A witness, in theory, should not take a side. They should not be prejudiced or biased. They are only there to describe what they see, hear or witness in objective terms. They are only there to answer questions that were asked and not to give any additional information or opinion.

All of the eyewitnesses for the prosecution of the Floyd case are clearly biased. For example, the firefighter that described Floyd as being small and skinny. She was also combative with the judge and the defense instead of answering questions objectively as they were asked.

Are there scientific research done on how jurors respond to these types of "witnesses"? Do they become less credible to the jurors?

Do jurors, in general, have the IQ points to be able to distinguish between these 2 statements:

  1. I saw a police officer with his knee on a man's neck.
  2. I saw a police officer killing man by placing his knee on the man's neck.

Are jurors able to discern that statement 1 is an objective description of reality while statement 2 is a biased description stemming from the witness' personal prejudice?

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    I’m voting to close this question because it's not a question on the law. – BlueDogRanch Apr 3 at 20:45
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    How is asking research about juror behavior not related to the law? – free_lions_n_tigers_from_cages Apr 3 at 21:05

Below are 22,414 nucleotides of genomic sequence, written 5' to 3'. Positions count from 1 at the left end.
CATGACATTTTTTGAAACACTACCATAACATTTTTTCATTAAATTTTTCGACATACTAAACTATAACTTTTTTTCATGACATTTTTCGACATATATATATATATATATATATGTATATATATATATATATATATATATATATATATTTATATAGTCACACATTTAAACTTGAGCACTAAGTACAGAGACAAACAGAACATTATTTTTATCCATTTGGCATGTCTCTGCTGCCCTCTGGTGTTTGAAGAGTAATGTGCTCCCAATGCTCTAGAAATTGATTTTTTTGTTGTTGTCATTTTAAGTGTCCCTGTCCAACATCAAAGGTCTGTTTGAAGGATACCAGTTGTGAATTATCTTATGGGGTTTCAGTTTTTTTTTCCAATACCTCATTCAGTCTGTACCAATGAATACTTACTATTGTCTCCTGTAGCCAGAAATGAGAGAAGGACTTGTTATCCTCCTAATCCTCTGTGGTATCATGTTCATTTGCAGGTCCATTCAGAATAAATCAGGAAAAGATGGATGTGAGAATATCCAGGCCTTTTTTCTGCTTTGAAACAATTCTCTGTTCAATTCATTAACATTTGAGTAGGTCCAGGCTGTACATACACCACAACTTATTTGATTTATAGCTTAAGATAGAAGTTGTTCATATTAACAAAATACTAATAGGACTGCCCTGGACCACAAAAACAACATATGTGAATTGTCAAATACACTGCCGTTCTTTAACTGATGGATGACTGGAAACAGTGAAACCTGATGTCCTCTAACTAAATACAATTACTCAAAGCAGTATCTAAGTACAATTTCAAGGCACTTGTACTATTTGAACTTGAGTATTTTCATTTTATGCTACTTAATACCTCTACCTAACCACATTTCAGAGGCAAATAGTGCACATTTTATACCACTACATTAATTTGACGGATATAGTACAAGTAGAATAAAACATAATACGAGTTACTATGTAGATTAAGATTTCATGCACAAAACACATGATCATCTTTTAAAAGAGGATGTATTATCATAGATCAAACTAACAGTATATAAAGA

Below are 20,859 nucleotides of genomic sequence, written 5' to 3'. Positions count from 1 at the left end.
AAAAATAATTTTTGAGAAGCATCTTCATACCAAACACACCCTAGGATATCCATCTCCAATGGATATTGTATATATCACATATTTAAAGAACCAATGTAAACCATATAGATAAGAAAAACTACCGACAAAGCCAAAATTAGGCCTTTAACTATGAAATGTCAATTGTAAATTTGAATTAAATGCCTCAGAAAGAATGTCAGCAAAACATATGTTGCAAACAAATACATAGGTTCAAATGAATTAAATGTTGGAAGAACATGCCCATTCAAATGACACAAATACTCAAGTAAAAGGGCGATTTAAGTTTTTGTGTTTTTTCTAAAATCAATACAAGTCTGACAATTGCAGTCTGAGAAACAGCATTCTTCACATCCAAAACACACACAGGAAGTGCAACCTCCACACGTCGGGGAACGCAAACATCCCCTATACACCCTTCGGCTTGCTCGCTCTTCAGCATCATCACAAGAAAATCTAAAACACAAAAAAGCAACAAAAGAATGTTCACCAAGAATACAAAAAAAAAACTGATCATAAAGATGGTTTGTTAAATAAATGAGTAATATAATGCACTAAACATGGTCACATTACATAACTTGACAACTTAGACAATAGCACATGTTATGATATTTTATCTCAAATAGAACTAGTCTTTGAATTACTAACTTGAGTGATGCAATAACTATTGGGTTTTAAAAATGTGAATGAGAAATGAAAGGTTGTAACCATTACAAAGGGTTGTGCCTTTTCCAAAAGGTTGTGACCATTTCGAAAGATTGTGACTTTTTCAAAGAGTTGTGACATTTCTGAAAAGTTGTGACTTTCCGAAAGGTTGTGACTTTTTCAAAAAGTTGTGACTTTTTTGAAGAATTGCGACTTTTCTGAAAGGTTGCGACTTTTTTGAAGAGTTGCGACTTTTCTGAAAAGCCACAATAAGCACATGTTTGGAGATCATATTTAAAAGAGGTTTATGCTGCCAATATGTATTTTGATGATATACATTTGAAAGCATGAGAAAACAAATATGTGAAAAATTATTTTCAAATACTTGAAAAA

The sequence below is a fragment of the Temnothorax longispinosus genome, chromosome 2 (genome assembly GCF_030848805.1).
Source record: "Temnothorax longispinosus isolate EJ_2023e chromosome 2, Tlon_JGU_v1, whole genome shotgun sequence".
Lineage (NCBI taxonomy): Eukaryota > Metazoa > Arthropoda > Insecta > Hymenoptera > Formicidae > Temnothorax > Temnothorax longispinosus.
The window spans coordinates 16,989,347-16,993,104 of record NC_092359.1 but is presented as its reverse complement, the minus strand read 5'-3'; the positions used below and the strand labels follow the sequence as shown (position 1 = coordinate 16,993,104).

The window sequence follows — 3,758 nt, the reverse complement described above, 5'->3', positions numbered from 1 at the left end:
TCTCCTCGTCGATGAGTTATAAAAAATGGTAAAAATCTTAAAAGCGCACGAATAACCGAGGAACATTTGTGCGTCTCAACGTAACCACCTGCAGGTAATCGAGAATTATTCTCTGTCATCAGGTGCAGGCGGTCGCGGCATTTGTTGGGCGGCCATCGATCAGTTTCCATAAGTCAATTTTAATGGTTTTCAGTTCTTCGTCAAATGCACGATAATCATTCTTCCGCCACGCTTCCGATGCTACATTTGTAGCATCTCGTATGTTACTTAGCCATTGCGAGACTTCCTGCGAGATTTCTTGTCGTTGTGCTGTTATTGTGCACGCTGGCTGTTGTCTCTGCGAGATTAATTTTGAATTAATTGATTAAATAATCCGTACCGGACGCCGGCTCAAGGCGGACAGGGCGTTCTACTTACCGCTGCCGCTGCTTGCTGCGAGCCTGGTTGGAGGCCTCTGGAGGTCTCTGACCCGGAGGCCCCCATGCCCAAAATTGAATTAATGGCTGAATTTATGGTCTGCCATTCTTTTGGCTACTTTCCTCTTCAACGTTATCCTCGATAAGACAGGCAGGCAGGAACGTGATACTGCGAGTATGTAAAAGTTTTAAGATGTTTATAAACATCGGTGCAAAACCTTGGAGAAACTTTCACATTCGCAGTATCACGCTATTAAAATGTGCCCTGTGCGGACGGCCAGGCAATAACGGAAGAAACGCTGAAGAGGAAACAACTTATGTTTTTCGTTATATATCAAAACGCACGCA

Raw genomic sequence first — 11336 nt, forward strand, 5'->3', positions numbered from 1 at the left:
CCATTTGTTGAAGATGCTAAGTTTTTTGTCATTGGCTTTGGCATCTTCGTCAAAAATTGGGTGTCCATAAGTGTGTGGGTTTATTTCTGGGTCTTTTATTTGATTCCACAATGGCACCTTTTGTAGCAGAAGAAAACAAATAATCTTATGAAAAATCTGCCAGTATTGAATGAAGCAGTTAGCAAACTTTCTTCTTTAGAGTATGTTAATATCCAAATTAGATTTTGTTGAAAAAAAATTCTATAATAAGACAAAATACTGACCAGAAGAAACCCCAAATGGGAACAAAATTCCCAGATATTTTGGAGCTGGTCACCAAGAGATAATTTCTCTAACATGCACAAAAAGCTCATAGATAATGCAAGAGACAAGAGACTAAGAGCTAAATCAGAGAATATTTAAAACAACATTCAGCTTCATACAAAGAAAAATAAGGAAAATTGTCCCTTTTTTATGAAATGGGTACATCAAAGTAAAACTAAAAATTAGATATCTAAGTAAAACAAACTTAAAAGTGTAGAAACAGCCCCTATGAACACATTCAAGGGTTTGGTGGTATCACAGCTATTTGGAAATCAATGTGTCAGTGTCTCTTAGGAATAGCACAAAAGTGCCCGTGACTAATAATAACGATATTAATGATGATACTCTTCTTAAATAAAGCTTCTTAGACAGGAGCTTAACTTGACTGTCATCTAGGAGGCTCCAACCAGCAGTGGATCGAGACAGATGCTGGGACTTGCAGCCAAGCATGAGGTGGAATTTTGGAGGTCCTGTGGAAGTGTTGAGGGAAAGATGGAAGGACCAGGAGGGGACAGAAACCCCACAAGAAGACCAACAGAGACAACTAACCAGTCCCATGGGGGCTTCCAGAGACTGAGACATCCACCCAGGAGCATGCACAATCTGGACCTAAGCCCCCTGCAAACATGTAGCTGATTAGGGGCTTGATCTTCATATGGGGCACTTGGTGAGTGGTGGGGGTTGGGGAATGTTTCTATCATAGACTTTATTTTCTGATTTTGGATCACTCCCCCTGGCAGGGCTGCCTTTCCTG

• @ganidat Are you trying to ask about jurors or witnesses? – Studoku Apr 3 at 21:08
  • how jurors respond to witnesses -> therefore the question is about jurors not witnesses – free_lions_n_tigers_from_cages Apr 3 at 21:09
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    This question is built on some pretty obviously incorrect premises. – bdb484 Apr 3 at 23:03

Your opening paragraph is 100% wrong

The only bit that is slightly correct is that lay witnesses cannot give opinions, however, expert witnesses can.

A witness is required to “tell the truth, the whole truth and nothing but the truth”. How they think and feel about what they saw and heard fits squarely within the “truth” the witnessed experienced.

As for your 2 statements, the first is clearly acceptable and the second isn’t. If the defence objected (which they might not for tactical or strategic reasons), the judge would likely uphold the objection. If the defence lets it through, its not up to the judge to make the defence’s decisions.

However, the following is fine:

I saw a police officer with his knee on a man's neck. I thought he was killing him. Then he died.

This is acceptable because it’s about what the witness thought. The original isn’t because it ascribes intent to the police officer - the witness cannot possibly know what the police officer was thinking.

Since the premise is wrong, the question is without foundation.

  • Comments are not for extended discussion; this conversation has been moved to chat. – feetwet Apr 4 at 17:43

There is no requirement that a witness be "unbiased". Showing bias is one of the classic purposes of cross-examination.

Witnesses (other than expert witnesses) are generally supposed to testify to their own observations, not their conclusions. If there is an objection, the judge may instruct a witness not to testify to conclusions. If there is no objection, the judge will usually not intervene.

I do not know of any study of the reactions of jurors to witnesses who display bias or what might be described as bias.

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